"Return to Faith"
What You Need To Know:
IN THE MEANTIME is a TV movie. It’s about a young woman named Jazz, whose eccentric fiancé decides to take a break from their relationship. Jazz loses her job, but her sister shelters her and gets her a job teaching adults at the community center how to read. Jazz’s teaching partner is Kwame, an attorney doing pro-bono work for the center. The two are very different and butt heads. So, they have to learn to work with their differences in order to do a good job.
IN THE MEANTIME has a strong Christian worldview with positive characters teaching Jazz to follow God’s plan. IN THE MEANTIME stresses doing the right thing and helping people, even if it’s hard and won’t lead to worldly success. That said, the beginning implies Jazz is living with her fiancé, though her sister tries to tell Jazz she must get married. The direction needs to be better, since the actors sometimes don’t seem very natural. Also, the sound quality isn’t high enough. Overall, however, the storyline of IN THE MEANTIME is sweet and the worldview very positive.
(CC, BBB, Pa, FR, L, S, M ) Strong Christian, moral worldview, prayer, scene in a church, overall message of being selfless, main character told to: ‘follow God’s plan,” but character seen meditating and chanting; one light obscenity; no violence; women lives with man but they break up, and two brief kisses; no nudity; no drinking; no smoking nor drug use; and, lying.
IN THE MEANTIME is a TV movie about a young woman whose eccentric fiancé decides to take a break from their relationship. In the process, the woman loses her job, but her sister shelters her and gets her a job teaching adults how to read at the local community center. IN THE MEANTIME has a strong Christian worldview with positive characters teaching Jazz to follow God’s plan.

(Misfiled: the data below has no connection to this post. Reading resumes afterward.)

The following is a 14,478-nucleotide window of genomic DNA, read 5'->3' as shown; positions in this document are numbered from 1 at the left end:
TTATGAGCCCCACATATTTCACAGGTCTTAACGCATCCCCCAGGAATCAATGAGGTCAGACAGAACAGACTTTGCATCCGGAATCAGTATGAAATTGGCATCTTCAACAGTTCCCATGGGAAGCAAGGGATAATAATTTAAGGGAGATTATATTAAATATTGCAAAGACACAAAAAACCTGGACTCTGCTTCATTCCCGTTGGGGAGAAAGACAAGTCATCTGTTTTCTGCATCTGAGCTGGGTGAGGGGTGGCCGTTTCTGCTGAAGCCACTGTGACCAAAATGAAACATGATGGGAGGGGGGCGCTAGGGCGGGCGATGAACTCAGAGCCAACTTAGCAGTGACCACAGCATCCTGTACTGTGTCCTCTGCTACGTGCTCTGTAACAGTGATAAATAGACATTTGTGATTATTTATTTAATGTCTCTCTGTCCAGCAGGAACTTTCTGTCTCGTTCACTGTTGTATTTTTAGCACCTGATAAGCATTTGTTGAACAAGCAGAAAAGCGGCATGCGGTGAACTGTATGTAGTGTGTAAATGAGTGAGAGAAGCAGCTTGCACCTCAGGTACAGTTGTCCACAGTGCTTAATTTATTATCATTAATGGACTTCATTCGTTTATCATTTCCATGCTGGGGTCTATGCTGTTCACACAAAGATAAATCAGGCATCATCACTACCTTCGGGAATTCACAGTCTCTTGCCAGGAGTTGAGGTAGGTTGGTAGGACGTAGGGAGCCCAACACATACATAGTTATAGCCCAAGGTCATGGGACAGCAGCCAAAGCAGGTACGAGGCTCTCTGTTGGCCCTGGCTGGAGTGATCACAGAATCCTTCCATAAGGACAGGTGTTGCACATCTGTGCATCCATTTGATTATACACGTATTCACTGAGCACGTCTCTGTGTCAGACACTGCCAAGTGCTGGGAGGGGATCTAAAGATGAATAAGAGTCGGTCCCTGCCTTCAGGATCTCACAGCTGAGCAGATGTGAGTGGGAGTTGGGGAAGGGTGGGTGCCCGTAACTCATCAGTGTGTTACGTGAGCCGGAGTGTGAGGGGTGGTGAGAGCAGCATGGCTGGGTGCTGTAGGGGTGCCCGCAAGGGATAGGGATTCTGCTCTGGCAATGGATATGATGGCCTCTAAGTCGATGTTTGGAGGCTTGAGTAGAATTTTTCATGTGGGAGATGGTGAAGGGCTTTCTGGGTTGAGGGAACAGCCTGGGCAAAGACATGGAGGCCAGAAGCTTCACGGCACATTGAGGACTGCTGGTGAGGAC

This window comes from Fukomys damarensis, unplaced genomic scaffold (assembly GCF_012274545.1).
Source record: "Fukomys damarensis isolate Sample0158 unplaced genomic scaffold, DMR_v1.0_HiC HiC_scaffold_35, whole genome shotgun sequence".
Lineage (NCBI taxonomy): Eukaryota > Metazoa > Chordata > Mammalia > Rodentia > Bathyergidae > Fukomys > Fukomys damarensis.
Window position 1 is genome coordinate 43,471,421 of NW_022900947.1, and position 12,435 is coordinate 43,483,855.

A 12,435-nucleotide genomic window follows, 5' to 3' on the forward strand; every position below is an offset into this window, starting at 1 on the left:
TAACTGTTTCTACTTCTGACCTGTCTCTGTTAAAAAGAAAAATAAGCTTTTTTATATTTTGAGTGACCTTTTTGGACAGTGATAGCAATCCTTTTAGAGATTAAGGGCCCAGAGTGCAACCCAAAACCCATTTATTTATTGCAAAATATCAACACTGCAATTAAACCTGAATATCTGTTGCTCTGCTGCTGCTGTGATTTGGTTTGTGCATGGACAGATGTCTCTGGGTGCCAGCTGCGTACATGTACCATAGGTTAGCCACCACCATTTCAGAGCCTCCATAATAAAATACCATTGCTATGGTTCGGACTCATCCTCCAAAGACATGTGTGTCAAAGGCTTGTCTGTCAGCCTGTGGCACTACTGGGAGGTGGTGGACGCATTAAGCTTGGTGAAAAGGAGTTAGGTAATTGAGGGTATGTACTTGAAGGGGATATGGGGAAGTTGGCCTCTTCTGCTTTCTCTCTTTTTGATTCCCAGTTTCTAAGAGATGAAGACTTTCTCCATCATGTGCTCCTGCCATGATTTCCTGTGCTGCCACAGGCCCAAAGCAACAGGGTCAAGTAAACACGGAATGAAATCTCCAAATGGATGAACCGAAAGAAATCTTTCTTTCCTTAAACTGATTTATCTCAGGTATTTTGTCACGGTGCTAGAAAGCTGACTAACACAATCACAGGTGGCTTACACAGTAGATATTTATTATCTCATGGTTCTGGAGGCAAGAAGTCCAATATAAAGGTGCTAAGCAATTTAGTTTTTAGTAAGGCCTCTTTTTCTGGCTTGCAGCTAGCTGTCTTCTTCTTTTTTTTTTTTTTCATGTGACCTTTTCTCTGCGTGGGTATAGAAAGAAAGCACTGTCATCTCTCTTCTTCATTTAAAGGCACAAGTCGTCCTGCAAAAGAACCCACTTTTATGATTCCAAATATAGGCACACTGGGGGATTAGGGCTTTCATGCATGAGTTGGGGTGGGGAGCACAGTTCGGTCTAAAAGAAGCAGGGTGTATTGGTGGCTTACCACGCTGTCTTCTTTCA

It’s Jazz’s 29th birthday, but she feels like her life isn’t together. She’s been engaged to an eccentric artist who tells her, on her birthday, he would like to take a six months break from their relationship in order to go to an artist retreat. The same day, Jazz’s harsh boss fires her. Confiding in her pregnant sister, Nina, Jazz decides to move in with Nina’s family. Nina is a great witness to Jazz, telling her she needs to follows God’s plan and not fall into false religion.
Unknown to Jazz, Nina gets Jazz a job at the local community center teaching adults how to read. At first, Jazz immediately says no to the job, but the owner of the center, Sister Fay, talks some sense into her. Jazz’s co-teacher is an attorney, Kwame, who’s doing pro-bono work for the center to build up his firm’s reputation. Kwame is really taking the job so that he can potentially move up in the firm to Partner.
Jazz and Kwame are very different people. Kwame is a bit of a “player” when it comes to romantic relationships, while Jazz is committed to her fiancé. Some funny characters are in the class, including Minnie who wants to be able to read the Bible and do karaoke with her grandchildren, an African named BJ who wants to receive his American citizenship, and Frankie who was once an R&B artist. Jazz and Kwame have to learn, through their differences, how to teach the class to read.
IN THE MEANTIME has a strong Christian worldview, where the main character’s family is constantly leading her back to faith. Family, marriage and faith are extolled. IN THE MEANTIME also stresses doing the right thing even if it’s hard or won’t lead to worldly success but will help people. That said, the beginning implies Jazz is living with her fiancé, though her sister tries to tell Jazz she must marry. Once Jazz comes closer to faith, she realizes this too.
IN THE MEANTIME has a good overall plotline. The direction needed to be better, since the actors didn’t seem very natural at times. Also, the sound wasn’t high quality and there were some continuity issues. Terri J. Vaughn as the sister seems to do the best job when it comes to acting. Overall, however, the storyline is sweet, and the worldview very positive.